How to buy the right light bulb

"Figuring out what kind of bulb to put in a fixture takes some thought."

I must have heard that line in every article about lighting since the first person thought to write about lighting. But I never bought into it. Part of the problem is that pros are always talking about how diiiiifficult it is to light a room, but they never give you advice more than to use task lighting the kitchen, and vary the heights of fixtures. Well thanks, professionals. The four-year-old flower girl from my wedding could have given me that much info, and she would have been cuter about it.

So when I started focusing on how to get the right light for my kitchen, and living space in general, I didn't really know where to start. To keep you from spending the amount of time that I did on The Googles, here's a rundown of what I've learned. And I won't even say "diiiiifficult." (At least not any more. I'm done. I swear.)

First thing first. Look at your fixture, figure out the size of the bulb. Done? Good. Now it's time to actually start thinking. Do you want the room to be brighter? Darker? Should the light be dimmable? Will the bulb be visible from outside the shade? What color do you want the lighting to be?

For me, the most important question is the last one, so we'll start there. A woeful amount of bulbs will give you a yellow color. Some folks call it amber, or warm. I call it yucky. To combat that, I had to look at Kelvins, which measures the temperature of the light. Kelvins, temperature--makes sense, right? The easiest way to break this down is that the lower the number, the warmer the glow. (That's about 2,700-3,000 Kelvins.) The higher the number, the cooler it is. And the ideal break-even point is right in the middle at 3,500-4,100 Kelvins. I obviously trend to numbers on the high scale. For instance, I just bought eight bulbs with 6,500 Kelvins. That's how I roll. You might not be so bold, and that's OK, you rock star. We have room for all kinds here at GKH.

My next focus was on brightness. Try to remember brighter isn't always better. Shadows can be sexy, after all. When you think about the intensity of the light, you want to look at the Lumens. Lumens can vary from 700 for incandescent (those are the traditional bulbs) to 400 for Edison bulbs.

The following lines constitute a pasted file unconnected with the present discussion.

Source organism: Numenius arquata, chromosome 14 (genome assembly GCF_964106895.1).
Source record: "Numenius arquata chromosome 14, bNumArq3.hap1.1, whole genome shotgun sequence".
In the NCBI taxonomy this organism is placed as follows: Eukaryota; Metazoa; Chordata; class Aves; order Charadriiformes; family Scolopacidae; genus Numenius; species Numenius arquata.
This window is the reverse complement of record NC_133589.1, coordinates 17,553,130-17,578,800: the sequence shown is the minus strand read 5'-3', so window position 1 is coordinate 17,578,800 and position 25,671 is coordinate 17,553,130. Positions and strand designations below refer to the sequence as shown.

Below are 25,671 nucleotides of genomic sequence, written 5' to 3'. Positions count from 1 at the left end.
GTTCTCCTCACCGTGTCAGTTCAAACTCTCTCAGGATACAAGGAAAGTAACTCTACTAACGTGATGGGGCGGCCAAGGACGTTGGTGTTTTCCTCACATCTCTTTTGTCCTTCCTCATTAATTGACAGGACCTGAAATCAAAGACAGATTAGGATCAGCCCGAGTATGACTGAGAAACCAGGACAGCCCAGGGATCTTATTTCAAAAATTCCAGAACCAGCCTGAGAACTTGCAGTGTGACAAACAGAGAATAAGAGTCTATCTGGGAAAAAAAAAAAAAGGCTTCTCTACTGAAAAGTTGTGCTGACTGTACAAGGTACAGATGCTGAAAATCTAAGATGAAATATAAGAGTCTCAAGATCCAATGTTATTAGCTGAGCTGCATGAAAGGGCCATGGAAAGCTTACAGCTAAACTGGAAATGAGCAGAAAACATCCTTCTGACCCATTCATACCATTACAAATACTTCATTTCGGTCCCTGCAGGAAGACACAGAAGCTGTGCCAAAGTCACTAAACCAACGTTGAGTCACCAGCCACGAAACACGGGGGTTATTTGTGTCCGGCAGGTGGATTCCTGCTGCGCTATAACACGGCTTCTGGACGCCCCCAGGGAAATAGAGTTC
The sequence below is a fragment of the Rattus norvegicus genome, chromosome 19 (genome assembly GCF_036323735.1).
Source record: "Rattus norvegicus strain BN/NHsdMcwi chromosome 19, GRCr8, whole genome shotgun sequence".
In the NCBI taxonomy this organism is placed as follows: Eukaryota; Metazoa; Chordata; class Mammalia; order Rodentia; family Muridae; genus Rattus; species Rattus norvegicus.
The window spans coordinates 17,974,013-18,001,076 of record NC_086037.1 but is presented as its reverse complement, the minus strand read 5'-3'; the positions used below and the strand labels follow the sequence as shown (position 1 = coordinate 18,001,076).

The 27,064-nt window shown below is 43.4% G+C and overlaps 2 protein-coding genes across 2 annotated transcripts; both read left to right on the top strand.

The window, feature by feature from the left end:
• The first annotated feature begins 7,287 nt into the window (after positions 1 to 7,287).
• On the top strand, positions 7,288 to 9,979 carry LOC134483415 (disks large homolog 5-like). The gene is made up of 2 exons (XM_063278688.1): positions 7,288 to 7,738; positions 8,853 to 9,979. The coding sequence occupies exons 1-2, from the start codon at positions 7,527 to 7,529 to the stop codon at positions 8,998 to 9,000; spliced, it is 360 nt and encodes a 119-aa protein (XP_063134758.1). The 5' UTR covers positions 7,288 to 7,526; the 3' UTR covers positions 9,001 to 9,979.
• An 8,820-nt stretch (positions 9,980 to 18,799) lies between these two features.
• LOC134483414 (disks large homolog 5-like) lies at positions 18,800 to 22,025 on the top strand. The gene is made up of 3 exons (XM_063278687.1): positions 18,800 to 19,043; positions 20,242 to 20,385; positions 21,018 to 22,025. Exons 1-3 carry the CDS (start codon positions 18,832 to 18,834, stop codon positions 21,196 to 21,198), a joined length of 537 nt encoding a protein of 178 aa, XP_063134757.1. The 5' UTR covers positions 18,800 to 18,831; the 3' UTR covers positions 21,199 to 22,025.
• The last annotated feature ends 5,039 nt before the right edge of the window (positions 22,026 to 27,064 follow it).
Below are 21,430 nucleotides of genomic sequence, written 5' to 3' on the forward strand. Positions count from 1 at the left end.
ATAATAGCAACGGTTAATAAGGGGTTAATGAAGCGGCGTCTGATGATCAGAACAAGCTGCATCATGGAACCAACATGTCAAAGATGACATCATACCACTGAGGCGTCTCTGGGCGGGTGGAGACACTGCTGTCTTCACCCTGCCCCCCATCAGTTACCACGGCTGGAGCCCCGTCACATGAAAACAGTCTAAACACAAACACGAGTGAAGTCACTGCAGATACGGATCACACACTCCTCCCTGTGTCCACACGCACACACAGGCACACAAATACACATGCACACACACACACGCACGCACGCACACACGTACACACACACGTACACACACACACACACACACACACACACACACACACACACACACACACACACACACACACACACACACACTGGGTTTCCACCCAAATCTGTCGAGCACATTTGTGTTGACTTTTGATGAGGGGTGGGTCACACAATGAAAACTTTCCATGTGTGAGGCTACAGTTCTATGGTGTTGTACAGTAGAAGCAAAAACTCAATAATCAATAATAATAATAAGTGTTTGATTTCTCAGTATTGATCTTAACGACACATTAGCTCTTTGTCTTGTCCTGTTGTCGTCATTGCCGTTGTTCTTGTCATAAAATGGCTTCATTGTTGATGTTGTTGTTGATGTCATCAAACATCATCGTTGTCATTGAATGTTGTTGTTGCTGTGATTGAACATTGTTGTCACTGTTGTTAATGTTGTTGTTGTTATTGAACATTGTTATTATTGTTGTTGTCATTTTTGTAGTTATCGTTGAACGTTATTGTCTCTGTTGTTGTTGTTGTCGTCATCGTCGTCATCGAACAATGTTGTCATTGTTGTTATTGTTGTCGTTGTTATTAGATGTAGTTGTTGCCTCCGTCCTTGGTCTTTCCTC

You'll also want to consider dimming. If you want to set the mood with these bulbs of yours, make sure they aren't CFLs. Even the newest dimmable CFLs only give you a small range from brightest to dimmest, and they can't be turned down within the first minute or so of being on. This is one of those times when it's worth it to at least consider a more energy-demanding bulb, unfortunately.

Another major variable is wattage. This won't affect lighting itself, just how much electricity you use. It's worth monitoring while you shop around. There's a big difference in how much energy the bulbs devour when you look from CFLs and LEDs to incandescent to flood lights. Make sure you aren't surprised by your electricity bill later.

I know that's a lot of information, but it's super easy to keep track of if you use a site that has comparison shopping like 1000Bulbs.com or Bulbs.com.

A couple of no-brainers that can be easy to forget:

  • Not all bulbs can go outside.
  • Your particular fixture is the most important consideration. Think about the size of the bulb's base and how long the bulb can be before it's visible. No mood killer quite like a Peeping Tom. (That's what I'm now calling bulbs that stick out past their shades.)
  • Variety, variety, variety. Bright is good in a place where you need to do detailed work, like a kitchen counter, but over a dining room table maybe not so much.
  • Different heights cast different shadows. This is very, very good.

It's true, I'm not as cute as anyone's flower girl, but hopefully I was more helpful than the generic lighting article. If you have any of your own advice, share it with everyone in the comments section.